From the Chair: The higher education funding review
17 July 2023 | news
By Professor Cheryl de la Rey
Tumu Whakarae | Vice-Chancellor
University of Canterbury
Chair of the New Zealand Vice-Chancellors' Committee
Tēnā koutou katoa,
I began the role of Chair of Universities New Zealand - Te Pōkai Tara at the start of 2023 and I would like to acknowledge my predecessor Jan Thomas, Vice Chancellor of Massey University - Te Kunenga ki Pūrehuroa for her work in this role over the past two years as we navigated the pandemic.
After the end of the pandemic restrictions, we had hoped that this would be a smoother year but there is no question that this is a time of immense and multiple challenges for Aotearoa New Zealand universities. While we know we are not alone in dealing with the current financial headwinds, we also know that maintaining the capability and effectiveness of New Zealand’s eight universities is essential to our country’s success socially, culturally, and economically.
There is ample evidence that investment in universities delivers myriad positive returns to individuals, communities, and the country in the form of highly skilled graduates, future leaders, and research that has direct positive impacts in our daily lives from healthcare to economic development. Then there is the impact that each university has locally, for example, the university I lead, the University of Canterbury, is the second largest employer in our part of the country. As employers, through procurement of goods and services, hosting events and in many other important ways, universities play a vital role in the development of local economies and the well-being of communities.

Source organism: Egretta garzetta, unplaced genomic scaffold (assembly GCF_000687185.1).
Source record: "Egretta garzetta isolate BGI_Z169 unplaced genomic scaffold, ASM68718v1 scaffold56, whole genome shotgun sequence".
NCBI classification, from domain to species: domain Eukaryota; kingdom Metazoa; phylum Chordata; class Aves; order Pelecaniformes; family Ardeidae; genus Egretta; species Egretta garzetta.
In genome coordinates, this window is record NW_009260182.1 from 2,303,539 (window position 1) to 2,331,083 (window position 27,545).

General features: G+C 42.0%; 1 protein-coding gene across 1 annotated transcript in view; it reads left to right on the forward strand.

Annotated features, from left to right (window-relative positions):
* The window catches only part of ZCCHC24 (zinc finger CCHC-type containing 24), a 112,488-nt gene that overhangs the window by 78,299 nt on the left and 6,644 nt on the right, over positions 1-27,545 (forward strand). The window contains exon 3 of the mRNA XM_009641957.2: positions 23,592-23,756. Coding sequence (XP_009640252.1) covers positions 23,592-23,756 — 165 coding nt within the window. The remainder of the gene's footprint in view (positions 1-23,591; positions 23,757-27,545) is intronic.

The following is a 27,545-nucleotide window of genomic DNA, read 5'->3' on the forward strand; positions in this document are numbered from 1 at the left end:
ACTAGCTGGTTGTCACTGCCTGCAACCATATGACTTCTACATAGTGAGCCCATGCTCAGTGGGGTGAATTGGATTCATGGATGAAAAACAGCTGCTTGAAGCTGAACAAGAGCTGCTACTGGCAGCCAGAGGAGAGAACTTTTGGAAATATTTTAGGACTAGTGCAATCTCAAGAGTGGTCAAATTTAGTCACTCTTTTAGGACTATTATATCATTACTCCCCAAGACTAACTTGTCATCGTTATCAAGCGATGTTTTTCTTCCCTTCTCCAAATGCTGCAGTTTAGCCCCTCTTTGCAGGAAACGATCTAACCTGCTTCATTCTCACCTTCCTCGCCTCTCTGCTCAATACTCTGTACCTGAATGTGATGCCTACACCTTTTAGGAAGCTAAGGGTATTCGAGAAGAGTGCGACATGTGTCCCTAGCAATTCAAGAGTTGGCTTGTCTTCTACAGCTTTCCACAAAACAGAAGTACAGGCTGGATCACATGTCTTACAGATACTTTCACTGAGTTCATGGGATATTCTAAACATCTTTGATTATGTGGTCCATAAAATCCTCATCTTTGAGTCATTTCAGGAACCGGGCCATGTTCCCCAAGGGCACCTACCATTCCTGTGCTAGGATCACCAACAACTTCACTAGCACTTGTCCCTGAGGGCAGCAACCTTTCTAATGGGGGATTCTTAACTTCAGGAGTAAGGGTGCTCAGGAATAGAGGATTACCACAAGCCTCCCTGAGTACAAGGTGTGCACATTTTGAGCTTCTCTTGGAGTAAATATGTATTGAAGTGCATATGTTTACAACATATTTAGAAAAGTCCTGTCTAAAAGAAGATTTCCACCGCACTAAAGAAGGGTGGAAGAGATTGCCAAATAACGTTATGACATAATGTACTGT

The recent announcement by the Government of another $128m of support for universities and other degree providers was welcomed by the sector. The additional funding will help us navigate the next couple of years.
What got less publicity was the announcement that the higher education funding system would be reviewed. The higher education funding review will hopefully be a once-in-a-generation opportunity to position us to better serve this country in the long term.
The short-term issues facing the university sector are well known such as the impact of border closures and an overall drop in domestic student numbers.
The structural issues, however, are less well known and there has been a long-term decline in real funding per student but an increase in funder and student expectations as to what will be delivered from the funding.
We look forward to working with Government to explore how our universities could deliver much greater value with different funding settings and investment levels.
Our universities want to do more. We know that we are the key to navigating many of the challenges Aotearoa New Zealand will face in the coming decades. We just need the support to unlock that value.